Ford                47%          35%    July 1976
Carter              48%          22%    July 1976

Trump did not do well in terms of being seen as caring about "people like you"--in fact, he did worse that anyone else on the list, despite tough competition from Dick Cheney (it's not comprehensive, so I can't say it was the worst ever).   So what we can learn from Trump is that it's possible to win even if most voters think you don't care about people like them.

There are a couple of interesting patterns,  First, Democrats consistently are more likely to be seen as caring about "people like you."  Someone (I think Butler and Stokes, Political Change in Britain) observed that in Britain, Labour was seen as more concerned about ordinary people and the Conservatives as more effective.  Second, Hillary Clinton did poorly for a Democrat.  This seems to be specific to her rather than a downward trend for Democratic candidates.  

Sunday, January 29, 2017

Forgotten but not gone, part 2

Here is the estimated effect of college education on the chance of voting Democratic vs. Republican in presidential elections, 1936-2012.

The black line is from the data described in my last post; the red line is from the cumulative GSS.  The two sets of estimates for 1972-1992 should be exactly the same, since they both use GSS data (1968 was a combination of GSS and Gallup data).  They are not quite identical, so there must have been small differences in how I coded education or what I counted as missing data, but the differences are very small.  Over the whole period, there is a definite tendency for college education to shift in a pro-Democratic direction, but also a good deal of variation from one election the the next.
Here is the estimated effect of college education on the chance of voting.

 
The discrepancies are larger, but the trend is clear:  college education makes more difference as time goes on, and there isn't much variation from one election to the next.  Since voter turnout among people with college degrees is high, in practice this means declining turnout among people who didn't attend college.

Sunday, January 22, 2017

Forgotten but not gone

In 1996, I compiled information on education, occupation, and vote in American presidential elections from 1936 to 1992.  The 1936-68 data was from Gallup polls.  In the early 1970s, Gallup stopped asking about occupation, but the General Social Survey appeared, so it was possible to continue the series.  I never published anything from this, and had forgotten about it until during this election campaign.  Remarkably, I not only still had the data, but had it in a form that could be read.  So here, at long last, is the estimated effect of higher education (college graduate=2, some college=1, high school or less=0) on Democratic vs. Republican voting, 1936-92:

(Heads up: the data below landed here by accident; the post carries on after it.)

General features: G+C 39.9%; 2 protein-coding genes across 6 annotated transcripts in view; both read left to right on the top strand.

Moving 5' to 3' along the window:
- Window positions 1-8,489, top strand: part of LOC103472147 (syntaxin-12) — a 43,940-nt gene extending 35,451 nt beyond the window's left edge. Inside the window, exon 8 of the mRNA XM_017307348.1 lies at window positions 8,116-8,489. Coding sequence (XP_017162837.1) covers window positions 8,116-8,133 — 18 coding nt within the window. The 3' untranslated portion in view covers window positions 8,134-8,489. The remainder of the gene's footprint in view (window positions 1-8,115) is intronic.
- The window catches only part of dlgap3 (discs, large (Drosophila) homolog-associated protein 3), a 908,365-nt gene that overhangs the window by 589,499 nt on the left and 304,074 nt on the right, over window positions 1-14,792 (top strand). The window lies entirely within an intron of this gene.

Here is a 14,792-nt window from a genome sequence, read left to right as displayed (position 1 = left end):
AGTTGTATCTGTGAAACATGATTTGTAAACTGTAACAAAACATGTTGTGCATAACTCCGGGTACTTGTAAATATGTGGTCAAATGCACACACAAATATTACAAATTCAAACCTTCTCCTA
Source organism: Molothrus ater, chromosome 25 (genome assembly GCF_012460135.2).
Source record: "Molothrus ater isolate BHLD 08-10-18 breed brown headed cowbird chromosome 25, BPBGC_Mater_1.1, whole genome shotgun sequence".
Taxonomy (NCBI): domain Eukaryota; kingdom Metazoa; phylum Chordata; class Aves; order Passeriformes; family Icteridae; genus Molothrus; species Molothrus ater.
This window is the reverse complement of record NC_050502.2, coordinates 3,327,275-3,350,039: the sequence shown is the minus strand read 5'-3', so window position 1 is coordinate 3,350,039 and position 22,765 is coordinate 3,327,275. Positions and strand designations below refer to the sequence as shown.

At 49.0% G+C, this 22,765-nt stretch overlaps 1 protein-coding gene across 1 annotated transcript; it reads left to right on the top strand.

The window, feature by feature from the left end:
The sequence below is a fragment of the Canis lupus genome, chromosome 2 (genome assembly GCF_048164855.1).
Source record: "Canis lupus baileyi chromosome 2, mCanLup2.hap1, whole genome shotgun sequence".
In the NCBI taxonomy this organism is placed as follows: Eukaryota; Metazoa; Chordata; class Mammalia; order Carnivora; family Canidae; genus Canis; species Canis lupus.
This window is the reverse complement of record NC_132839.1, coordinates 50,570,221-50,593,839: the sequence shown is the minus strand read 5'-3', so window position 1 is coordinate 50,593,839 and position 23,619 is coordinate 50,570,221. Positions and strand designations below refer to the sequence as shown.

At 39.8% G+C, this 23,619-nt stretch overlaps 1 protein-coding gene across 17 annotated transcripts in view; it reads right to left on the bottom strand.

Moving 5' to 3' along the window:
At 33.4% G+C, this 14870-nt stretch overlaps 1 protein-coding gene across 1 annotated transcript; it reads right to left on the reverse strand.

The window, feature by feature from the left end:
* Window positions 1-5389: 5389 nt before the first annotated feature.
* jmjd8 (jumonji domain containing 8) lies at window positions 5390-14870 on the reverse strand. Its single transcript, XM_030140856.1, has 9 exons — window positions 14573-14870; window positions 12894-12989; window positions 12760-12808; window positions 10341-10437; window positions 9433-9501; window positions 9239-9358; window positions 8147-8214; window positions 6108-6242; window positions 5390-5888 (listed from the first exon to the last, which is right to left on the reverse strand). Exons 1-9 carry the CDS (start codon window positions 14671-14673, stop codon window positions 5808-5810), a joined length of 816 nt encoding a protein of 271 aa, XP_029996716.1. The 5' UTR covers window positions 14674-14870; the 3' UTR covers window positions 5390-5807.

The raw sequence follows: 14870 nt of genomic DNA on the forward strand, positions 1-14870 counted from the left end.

The black line includes a control for race (and its interaction with election), but not occupation; the red includes a control for occupation (and its interaction with election).  The estimates with and without controls for occupation are not very different:  in both cases, the effect of education moves in a generally pro-Democratic direction over time.  At the beginning of the period, people with more education were more likely to Republican; by the end, there was little difference.  The 1972 election (Nixon vs. McGovern) stands out as the only one in which more educated people were substantially more likely to vote Democratic than less educated people.  We can take the history on from 1992 using exit polls (see this post).  In 1996-2012 the effect of education didn't change much, but in 2016 in moved in a pro-Democratic direction again.  The scales aren't really comparable, but the 2016 gap was much bigger than 1972.  In 1972, about 40 percent of whites with college degrees supported McGovern, against 33% of whites without college degrees, for a percentage difference of 7; in 2016, the percentage difference was about 18.
         The data I compiled also included non-voters.  Here is the estimated effect of college education on non-voting (vs. voting for any candidate):  again, black is without controls for occupation and red is with controls.


In 1936, college graduates were only slightly more likely to vote than people with no college, but the difference grew steadily.  Of course, you can't learn about non-voting from exit polls, but I believe that the difference has grown since then.  I may update the data using the GSS and see.

PS:  I just show the effect of higher education--the effect of differences in education up through high school graduate hardly changed at all over the period.

[Data from the Roper Center for Public Opinion Research; I should also acknowledge the Center for Advanced Study in the Behavioral Sciences, where I was a fellow when I compiled the data.]

Saturday, January 21, 2017

American carnage

According to Donald Trump's inaugural address yesterday, "the crime and gangs and drugs" are running rampant in America.  Does the public see it this way?  A couple of years ago, I had a post about perceived changes in the crime rate in "your area."  But perceived changes in the national crime rate are probably more relevant here.  Since 1989, the Gallup poll has frequently asked about whether crime in the United States is higher or lower than it was a year ago.  The figure shows a summary of responses (logarithm of the ratio of "higher" to "lower") to questions about the United States and "your area."
 Over the whole period, more people see crime as up in the nation than in their own area.  That's a common pattern--people generally see things close to them as being better than things far away.  But there has been very little change in perceptions at either level over the last ten years or so.  There are several things that seem like they might have led to a perception of increased crime in the nation--well-publicized terrorist incidents, protests associated with the Black Lives Matter movement, a real increase in the murder rate in 2015 and 2016--but there's no sign that they made much difference.


This is more evidence for something I said in a recent post:  Americans are not particularly angry or fearful now.  In my view, Trump won because of a combination of partisanship, popular positions on some issues [economic nationalism], and plain luck, not because he was particularly in tune with the "spirit of the age."

[Data from the Roper Center for Public Opinion Research]